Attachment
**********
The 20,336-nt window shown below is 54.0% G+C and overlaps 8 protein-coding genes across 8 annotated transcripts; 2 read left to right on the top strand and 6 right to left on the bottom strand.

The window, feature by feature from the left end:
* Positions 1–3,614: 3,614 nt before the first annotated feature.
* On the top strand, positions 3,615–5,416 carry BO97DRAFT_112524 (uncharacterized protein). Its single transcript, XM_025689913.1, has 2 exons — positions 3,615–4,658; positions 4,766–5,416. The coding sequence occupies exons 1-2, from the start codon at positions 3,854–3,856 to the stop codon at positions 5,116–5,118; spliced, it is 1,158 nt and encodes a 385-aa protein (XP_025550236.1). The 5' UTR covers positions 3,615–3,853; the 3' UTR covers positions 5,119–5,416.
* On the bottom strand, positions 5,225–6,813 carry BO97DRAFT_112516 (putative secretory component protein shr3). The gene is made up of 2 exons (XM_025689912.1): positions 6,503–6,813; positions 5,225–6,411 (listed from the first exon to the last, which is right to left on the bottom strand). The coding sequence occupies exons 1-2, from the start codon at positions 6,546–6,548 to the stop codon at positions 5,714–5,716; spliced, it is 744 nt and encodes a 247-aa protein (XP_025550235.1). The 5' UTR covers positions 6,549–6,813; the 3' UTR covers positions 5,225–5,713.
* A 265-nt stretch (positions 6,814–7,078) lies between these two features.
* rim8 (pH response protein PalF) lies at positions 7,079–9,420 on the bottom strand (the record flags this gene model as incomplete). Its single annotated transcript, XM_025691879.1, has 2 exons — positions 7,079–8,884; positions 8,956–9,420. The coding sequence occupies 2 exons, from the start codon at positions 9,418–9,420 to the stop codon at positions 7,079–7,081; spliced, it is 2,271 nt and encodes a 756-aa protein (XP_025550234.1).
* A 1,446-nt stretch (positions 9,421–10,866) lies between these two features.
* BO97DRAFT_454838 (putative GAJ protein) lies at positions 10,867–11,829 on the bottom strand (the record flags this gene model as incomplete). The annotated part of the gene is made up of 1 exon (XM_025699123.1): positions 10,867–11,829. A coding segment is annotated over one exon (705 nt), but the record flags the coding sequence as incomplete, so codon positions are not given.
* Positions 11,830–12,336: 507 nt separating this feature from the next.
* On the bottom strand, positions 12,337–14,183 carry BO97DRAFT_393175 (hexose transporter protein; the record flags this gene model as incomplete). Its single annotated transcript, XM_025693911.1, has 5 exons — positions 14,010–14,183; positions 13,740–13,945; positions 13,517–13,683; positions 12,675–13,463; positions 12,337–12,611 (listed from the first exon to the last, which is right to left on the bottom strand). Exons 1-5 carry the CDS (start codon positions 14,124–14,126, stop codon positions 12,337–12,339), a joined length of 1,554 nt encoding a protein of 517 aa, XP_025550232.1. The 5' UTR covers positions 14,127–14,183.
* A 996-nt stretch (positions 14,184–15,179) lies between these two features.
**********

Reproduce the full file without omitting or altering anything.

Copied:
The 20,336-nt window shown below is 54.0% G+C and overlaps 8 protein-coding genes across 8 annotated transcripts; 2 read left to right on the top strand and 6 right to left on the bottom strand.

The window, feature by feature from the left end:
* Positions 1–3,614: 3,614 nt before the first annotated feature.
* On the top strand, positions 3,615–5,416 carry BO97DRAFT_112524 (uncharacterized protein). Its single transcript, XM_025689913.1, has 2 exons — positions 3,615–4,658; positions 4,766–5,416. The coding sequence occupies exons 1-2, from the start codon at positions 3,854–3,856 to the stop codon at positions 5,116–5,118; spliced, it is 1,158 nt and encodes a 385-aa protein (XP_025550236.1). The 5' UTR covers positions 3,615–3,853; the 3' UTR covers positions 5,119–5,416.
* On the bottom strand, positions 5,225–6,813 carry BO97DRAFT_112516 (putative secretory component protein shr3). The gene is made up of 2 exons (XM_025689912.1): positions 6,503–6,813; positions 5,225–6,411 (listed from the first exon to the last, which is right to left on the bottom strand). The coding sequence occupies exons 1-2, from the start codon at positions 6,546–6,548 to the stop codon at positions 5,714–5,716; spliced, it is 744 nt and encodes a 247-aa protein (XP_025550235.1). The 5' UTR covers positions 6,549–6,813; the 3' UTR covers positions 5,225–5,713.
* A 265-nt stretch (positions 6,814–7,078) lies between these two features.
* rim8 (pH response protein PalF) lies at positions 7,079–9,420 on the bottom strand (the record flags this gene model as incomplete). Its single annotated transcript, XM_025691879.1, has 2 exons — positions 7,079–8,884; positions 8,956–9,420. The coding sequence occupies 2 exons, from the start codon at positions 9,418–9,420 to the stop codon at positions 7,079–7,081; spliced, it is 2,271 nt and encodes a 756-aa protein (XP_025550234.1).
* A 1,446-nt stretch (positions 9,421–10,866) lies between these two features.
* BO97DRAFT_454838 (putative GAJ protein) lies at positions 10,867–11,829 on the bottom strand (the record flags this gene model as incomplete). The annotated part of the gene is made up of 1 exon (XM_025699123.1): positions 10,867–11,829. A coding segment is annotated over one exon (705 nt), but the record flags the coding sequence as incomplete, so codon positions are not given.
* Positions 11,830–12,336: 507 nt separating this feature from the next.
* On the bottom strand, positions 12,337–14,183 carry BO97DRAFT_393175 (hexose transporter protein; the record flags this gene model as incomplete). Its single annotated transcript, XM_025693911.1, has 5 exons — positions 14,010–14,183; positions 13,740–13,945; positions 13,517–13,683; positions 12,675–13,463; positions 12,337–12,611 (listed from the first exon to the last, which is right to left on the bottom strand). Exons 1-5 carry the CDS (start codon positions 14,124–14,126, stop codon positions 12,337–12,339), a joined length of 1,554 nt encoding a protein of 517 aa, XP_025550232.1. The 5' UTR covers positions 14,127–14,183.
* A 996-nt stretch (positions 14,184–15,179) lies between these two features.